Phil Ivey – Three WSOP Final Tables in Six Days


To anybody with even a mild interest in professional poker, Phil Ivey’s return to the WSOP was no doubt one of the biggest stories of the year. He made the surprise decision to skip the 2011 WSOP after what was deemed by some as a self-serving move to get his money from the failing Full Tilt Poker. While people still question this move today, there’s no questioning his play on the felt since Ivey has returned to the 2012 WSOP with a vengeance.

Thus far, he’s made the final table of Event #15, Event #18 and Event #24 – and we’re not even halfway through the 2012 WSOP! Before his virtual hiatus from poker last year, Ivey was often touted as the best all-around player in the game. It’s safe to say that he’s done nothing to hurt this reputation lately after making three WSOP final tables within a six-day span. You can check out each of his deep runs in these tournaments below along with some of his other impressive accomplishments this year.

WSOP Event #15 – $5,000 Seven Card Stud Hi-Low

Ivey stayed near the top of the leaderboard in this 212-player tournament from the beginning and really generated a buzz after landing on a final table that included Adam Friedman, Bryn Kenney, John Monnette and Todd Brunson. Unfortunately for Ivey, he never really threatened to win the gold bracelet here and ended up busting out in seventh place. The $34,595 cash wasn’t of much significance to the poker legend, but the finish did serve to let people know that he was back.

WSOP Event #18 – $10,000 Pot-Limit Hold’em

Many of poker’s best turned out for this expensive $10k buy-in event and Ivey was one of them. At some point during Day 2, he took the chip lead over this 179-player field and kept building his stack as the final table approached. Despite having a final table chip lead, there were no guarantees for Ivey because Andy Frankenberger, Hoyt Corkins, Matt Marafioti, Shaun Deeb and Ali Eslami were also still alive at this point.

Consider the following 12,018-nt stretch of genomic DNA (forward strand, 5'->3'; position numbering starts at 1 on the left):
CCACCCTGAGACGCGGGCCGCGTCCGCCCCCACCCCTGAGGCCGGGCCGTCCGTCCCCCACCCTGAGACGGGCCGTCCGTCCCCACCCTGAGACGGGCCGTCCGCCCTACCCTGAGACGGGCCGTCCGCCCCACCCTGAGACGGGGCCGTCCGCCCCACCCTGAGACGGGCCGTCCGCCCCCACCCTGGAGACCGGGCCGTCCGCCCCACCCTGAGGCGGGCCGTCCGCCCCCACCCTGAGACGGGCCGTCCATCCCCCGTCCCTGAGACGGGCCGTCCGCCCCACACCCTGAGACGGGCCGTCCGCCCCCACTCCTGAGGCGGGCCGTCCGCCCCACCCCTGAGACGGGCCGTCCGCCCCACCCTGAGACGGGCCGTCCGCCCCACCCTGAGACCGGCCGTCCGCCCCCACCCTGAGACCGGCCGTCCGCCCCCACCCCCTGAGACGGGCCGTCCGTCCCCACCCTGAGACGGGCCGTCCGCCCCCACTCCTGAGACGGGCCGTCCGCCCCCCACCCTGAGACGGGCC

By the time the heads-up portion of this match came around, Frankenberger and Ivey were the only two players left. This presented an excellent chance for Ivey to grab his ninth career WSOP gold bracelet since he had the chip lead. But the experienced Frankenberger certainly wasn’t giving up since he traded chips back and forth for quite some time. Much to the crowd’s surprise, the former Wall Street trader eventually took the lead from Ivey and went on to win his second career WSOP bracelet along with $445,899; Ivey earned $279,559 for being the runner-up.

WSOP Event #24 – $5,000 Omaha Hi-Low

The 2012 WSOP was starting to become the Phil Ivey show after he took the chip lead in this tournament going into the final scheduled day. He was still the leader when the final table was decided, and Scotty Nguyen, Meng La and Mike “The Mouth” Matusow were also hunting for another bracelet.

Based on the high level of skill at this table, play lasted for what seemed like an eternity. By the time Ivey finally busted out in third place ($136,036), Nguyen and Joe Cassidy decided to come back for an unscheduled fourth day because they were too tired to play heads-up. In the end, Cassidy won his first gold bracelet along with $294,777, while Nguyen was denied his sixth bracelet and settled for $182,213.

WSOP 2012 from a Broad Perspective

So Phil Ivey may not have captured his ninth WSOP bracelet yet, but he certainly can’t be disappointed with the results thus far. Through 26 completed events, he’s managed to cash four times, make three final tables, and collect $451,495. With so many remaining events left, it’s highly likely that we’ll see the New Jersey native again. Furthermore, he’s currently in the driver’s seat for the WSOP Player of the Year award with 385.33 points – Andy Frankenberger is second with 372.16 points.

But even if he doesn’t muster up any more big-time finishes or win the POY award, 2012 has already been a huge success for Ivey. After shocking the poker world with his return to live tournaments in January, Ivey managed to finish 12th in the 2012 Aussie Millions Main Event ($102,947) and first in the $250,000 Aussie Millions High Roller ($2,058,948). One more impressive result came in the 2012 EPT Grand Final High Roller, where he finished ninth and cashed for $96,643.

Combining these cashes with his WSOP winnings, Phil has already collected $2,710,033 this year, which puts him at the top of the 2012 live tournament earnings list. And while it’s almost a given that the lucky Main Event winner will pass him, Ivey is enjoying a glorious return to the live poker circuit.

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